Winter Gardening

Different Methods for Winter Sowing

I love Winter Sowing, and practice Winter Sowing in different ways.

What is Winter Sowing?
It’s basically to start Seeds outdoors when the ground is frozen and covered with Snow (usually, the method also works without snow). The seeds will rest as long as it’s cold outside and start to grow when the weather is warm enough.

What Vegetables can be used for Winter Sowing?
I’m still experimenting a lot! The Vegetables that usually are very successful for me is:

  • Spinach
  • Rocket
  • Radish
  • Carrots
  • Lettuce
  • Mache
  • Dill
  • Parsley
  • Cabbages

New experiments for this year is: Coriander, Pea Shoots, Swiss Chard – I will have to get back to these later to tell if it works or not. 


 Have you tried Winter Sowing these crops or others? Please add a comment if you’ve tried more/other vegetables and have learnings to share.

What is good about Winter Sowing?
There are of course pros and cons of Winter Sowing. The main reasons why I like this method and use it a lot:

  • Seeds tend to know when to start, and generally start earlier than I would dare to start them indoors.
  • Plants that grow up outdoors get stronger, hardier and more compact then indoor Plants. 
  • The two first bullet points together give me an earlier harvest and allows me to get a full batch of vegetables before the second batch of vegetables are ready to be transplanted to the Garden.
  • Also.. usually can’t wait to start my Gardening, so it’s nice to be able to start with something in January already. 
  • Since I’ve already done the first batch of sowing outdoors, I can focus on the second batch of seeds started indoors in February, March and April.

What risks are involved in Winter Sowing?
There are of course some risks… I think it’s worth taking the risk since it’s easy to start new seeds indoors/later if the outdoor sowings doesn’t sprout. The risks I know are:

  • Seeds are geting to wet with first/early spring rains and are being destroyed
  • Seeds sprout to early and does not survive new freezing period, to avoid this – experiment by starting your Winter Sowings at different times. I’ve found out that I can start in the end of January or in February where I live.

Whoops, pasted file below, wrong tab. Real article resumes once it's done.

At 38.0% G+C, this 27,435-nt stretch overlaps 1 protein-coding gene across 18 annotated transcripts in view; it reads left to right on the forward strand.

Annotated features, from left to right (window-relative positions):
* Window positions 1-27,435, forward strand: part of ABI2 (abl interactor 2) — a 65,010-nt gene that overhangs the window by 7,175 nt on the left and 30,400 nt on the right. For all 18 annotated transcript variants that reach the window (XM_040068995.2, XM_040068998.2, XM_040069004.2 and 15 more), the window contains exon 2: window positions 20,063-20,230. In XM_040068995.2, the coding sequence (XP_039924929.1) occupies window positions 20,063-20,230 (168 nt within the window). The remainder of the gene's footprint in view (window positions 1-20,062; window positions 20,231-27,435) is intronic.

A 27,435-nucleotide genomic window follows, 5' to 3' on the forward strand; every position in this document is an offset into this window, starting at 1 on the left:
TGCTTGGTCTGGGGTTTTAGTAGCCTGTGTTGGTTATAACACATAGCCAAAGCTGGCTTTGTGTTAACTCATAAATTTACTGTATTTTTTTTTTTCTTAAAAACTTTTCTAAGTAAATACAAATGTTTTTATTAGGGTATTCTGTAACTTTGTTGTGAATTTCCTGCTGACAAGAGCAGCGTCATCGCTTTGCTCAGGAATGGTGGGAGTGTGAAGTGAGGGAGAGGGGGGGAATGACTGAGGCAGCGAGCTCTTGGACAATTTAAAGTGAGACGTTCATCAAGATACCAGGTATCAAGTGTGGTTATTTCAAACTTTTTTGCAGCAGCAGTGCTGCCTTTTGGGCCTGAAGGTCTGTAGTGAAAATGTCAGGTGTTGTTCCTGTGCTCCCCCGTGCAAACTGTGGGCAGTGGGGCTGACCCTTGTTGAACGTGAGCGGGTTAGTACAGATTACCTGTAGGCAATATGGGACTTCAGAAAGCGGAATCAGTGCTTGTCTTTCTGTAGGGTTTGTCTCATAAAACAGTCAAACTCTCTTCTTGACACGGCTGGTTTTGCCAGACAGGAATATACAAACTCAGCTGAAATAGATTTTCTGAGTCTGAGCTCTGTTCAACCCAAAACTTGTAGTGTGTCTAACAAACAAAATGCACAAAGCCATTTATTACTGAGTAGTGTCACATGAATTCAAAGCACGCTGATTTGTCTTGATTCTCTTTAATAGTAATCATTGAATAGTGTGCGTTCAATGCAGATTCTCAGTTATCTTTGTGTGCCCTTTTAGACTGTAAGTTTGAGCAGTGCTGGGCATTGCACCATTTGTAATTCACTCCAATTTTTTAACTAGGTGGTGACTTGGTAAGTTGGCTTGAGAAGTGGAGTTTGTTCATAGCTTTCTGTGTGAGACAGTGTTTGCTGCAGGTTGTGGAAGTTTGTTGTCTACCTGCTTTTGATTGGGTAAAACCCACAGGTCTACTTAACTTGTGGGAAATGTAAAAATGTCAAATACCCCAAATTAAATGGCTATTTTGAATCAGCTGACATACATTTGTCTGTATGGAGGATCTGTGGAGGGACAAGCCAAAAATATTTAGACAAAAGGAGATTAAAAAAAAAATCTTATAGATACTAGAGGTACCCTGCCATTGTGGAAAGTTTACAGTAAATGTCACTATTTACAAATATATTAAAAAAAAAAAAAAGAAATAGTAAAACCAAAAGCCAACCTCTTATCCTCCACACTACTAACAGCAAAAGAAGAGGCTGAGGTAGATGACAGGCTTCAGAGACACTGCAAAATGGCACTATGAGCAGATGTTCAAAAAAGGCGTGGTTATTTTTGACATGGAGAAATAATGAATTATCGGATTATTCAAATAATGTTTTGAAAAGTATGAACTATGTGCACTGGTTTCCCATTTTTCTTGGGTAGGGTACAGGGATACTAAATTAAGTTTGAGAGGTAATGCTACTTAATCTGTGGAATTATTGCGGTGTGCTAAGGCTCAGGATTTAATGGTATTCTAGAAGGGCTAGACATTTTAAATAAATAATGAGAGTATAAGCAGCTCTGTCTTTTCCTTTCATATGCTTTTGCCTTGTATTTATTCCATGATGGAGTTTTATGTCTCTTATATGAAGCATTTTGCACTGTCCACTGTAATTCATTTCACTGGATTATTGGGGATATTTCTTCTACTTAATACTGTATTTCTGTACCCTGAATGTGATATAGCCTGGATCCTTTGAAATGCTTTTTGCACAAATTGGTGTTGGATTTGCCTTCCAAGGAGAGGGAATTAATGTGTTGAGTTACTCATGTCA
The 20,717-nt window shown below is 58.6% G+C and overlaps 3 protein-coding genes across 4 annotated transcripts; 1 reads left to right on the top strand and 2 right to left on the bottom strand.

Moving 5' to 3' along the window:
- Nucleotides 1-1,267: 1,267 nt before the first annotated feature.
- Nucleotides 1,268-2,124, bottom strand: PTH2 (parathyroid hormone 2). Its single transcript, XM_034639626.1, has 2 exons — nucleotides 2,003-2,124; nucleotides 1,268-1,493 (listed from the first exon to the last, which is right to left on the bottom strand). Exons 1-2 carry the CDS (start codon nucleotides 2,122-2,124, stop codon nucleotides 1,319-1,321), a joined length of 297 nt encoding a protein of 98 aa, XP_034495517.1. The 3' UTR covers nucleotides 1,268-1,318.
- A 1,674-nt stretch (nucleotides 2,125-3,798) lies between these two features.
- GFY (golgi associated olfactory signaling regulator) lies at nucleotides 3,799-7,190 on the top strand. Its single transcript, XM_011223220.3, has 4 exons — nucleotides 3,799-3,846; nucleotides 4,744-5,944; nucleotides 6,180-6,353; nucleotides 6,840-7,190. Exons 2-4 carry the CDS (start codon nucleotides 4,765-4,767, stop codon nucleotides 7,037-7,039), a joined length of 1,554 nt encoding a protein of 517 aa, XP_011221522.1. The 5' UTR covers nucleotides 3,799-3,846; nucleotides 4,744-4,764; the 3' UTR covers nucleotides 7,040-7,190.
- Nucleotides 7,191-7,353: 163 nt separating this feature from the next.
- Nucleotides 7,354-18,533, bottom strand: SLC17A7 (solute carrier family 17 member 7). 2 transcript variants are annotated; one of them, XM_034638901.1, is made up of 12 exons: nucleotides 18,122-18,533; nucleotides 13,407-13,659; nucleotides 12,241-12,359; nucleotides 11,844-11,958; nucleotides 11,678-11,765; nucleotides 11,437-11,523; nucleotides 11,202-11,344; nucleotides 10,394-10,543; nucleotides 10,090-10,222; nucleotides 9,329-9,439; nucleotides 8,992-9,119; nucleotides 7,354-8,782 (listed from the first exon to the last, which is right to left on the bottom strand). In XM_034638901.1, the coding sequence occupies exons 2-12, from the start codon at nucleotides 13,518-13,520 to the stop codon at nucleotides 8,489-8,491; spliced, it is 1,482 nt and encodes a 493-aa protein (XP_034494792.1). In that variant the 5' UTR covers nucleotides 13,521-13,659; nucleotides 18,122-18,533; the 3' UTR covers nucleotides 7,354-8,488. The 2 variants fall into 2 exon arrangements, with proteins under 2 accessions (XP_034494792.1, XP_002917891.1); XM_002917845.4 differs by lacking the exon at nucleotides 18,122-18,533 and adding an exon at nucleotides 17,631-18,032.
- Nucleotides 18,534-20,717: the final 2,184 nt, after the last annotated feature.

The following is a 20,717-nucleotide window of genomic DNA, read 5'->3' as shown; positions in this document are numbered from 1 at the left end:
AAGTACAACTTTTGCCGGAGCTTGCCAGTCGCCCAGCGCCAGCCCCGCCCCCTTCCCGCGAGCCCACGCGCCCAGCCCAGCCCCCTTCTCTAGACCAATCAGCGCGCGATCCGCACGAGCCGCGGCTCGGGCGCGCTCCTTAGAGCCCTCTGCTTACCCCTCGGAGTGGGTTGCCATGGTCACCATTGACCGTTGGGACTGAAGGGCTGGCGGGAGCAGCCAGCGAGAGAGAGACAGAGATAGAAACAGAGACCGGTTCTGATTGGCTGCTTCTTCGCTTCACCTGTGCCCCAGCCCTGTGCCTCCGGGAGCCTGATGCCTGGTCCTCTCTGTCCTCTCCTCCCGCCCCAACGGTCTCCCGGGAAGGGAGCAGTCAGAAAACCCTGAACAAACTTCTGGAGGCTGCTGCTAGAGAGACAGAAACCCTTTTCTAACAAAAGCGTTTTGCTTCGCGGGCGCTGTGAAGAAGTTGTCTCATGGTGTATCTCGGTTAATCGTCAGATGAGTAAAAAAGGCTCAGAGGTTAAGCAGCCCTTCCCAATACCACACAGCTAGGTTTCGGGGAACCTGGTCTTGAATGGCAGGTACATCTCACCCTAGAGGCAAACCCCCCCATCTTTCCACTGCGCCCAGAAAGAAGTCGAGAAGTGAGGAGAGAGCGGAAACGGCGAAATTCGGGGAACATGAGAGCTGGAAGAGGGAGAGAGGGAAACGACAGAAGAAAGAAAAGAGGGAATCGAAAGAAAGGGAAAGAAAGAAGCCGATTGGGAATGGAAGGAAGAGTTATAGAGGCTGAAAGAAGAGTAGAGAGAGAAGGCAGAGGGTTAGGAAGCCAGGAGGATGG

I always cover with plastic or glass lids/bags to prevent the risks above. 

How to start Seeds during Winter
I do my Winter Sowings in three different ways.. the method is basically the same, just applied in slightly different ways.

1. Winter Sowing in Containers
This is a nice method, since I can prepare everything indoors and move it outdoors as the last thing I do.

Use any type of container, I prefer to reuse Plastic Containers from fruit deliveries since they have holes in the bottom and a built in lid. Put some regular Soil in the bottom of the container.

Add Seeds, just as you would when you start seeds anytime.

Cover the Seeds with Soil. Do not water. Mark the sowings to make sure that you remember what type of seeds you started. Move outdoors, and add a layer of Snow on top. If there is no Snow, you can add it later or water later in the spring.

Put your Winter Sowing containers in a “Greenhouse”. I use my Mini Greenhouses, but if you don’t have any you can place them in a large Plasic see through Box with a lid. Just make sure to drill some holes in the sides for ventilation. If you want to know more about that, just ask me in a comment and I can share more information about how to make a simple “Greenhouse” like that.

This is what it looks like in my Mini Greenhouse right now.. there might be more Winter Sowings soon..

Here’s a link to another post with Winter Sowings in a Container: Winter Sowing Cabbages

2. Winter Sowing in Raised Beds
This is my favourite method, and the one that I use the most. Pick a cold and sunny day to start your Winter Sowings. 

Nice snow covering the Raised Bed

Start by scraping the Snow of. It does not have to be perfectly removed, just make sure it’s not a thick layer of snow there..

Now add a layer of Soil on top. I keep bags with soil indoors to be able to start my sowings even if the ground is totally frozen. The added layer needs to be about 1-2 cm thick:

Add Seeds, just as you would do in the spring. 

And add a second layer of soil on top of the seeds. Make that layer 1-2 cm thick, depending on what seeds you start (follow the instruction for that variety). Then add a layer of snow.

And cover with a plastic/glass lid or a Cold Frame. (Here are some links to my previous Cold Frame topics: Building a Cold Frame, DIYMy first ever Cold FrameWinter Sowing in a Cold Frame)

If you are curious to see more about Cold Frame Gardening, follow this post and watch the Spinach grow: Winter Sowing Spinach.

3. Winter Sowing in a Tray
This is a method that I mostly use for Lettuce and other Green Leaves. I don’t put that much effort into it, but usually it give me some really nice and early greens anyway. 

Simply fill a tray with soil, sprinkle Seeds and add some more Soil on top.

Add Snow on top, and place the tray in a Greenhouse or create any type of plastic or glass lid for it:

That’s it for now.. Just sit back and wait for it to sprout! 

Update, 5th of March

Green Kale has started to show in my Winter Sowings.. And even for the ones that are not sprouting yet, there is obviously something going on. This is Pak Choi/Bok Choi:

Update, 17th of March

Pak Choi / Bok Choi are looking good:

Update, 23rd of March

Growing stronger and hardier every day!

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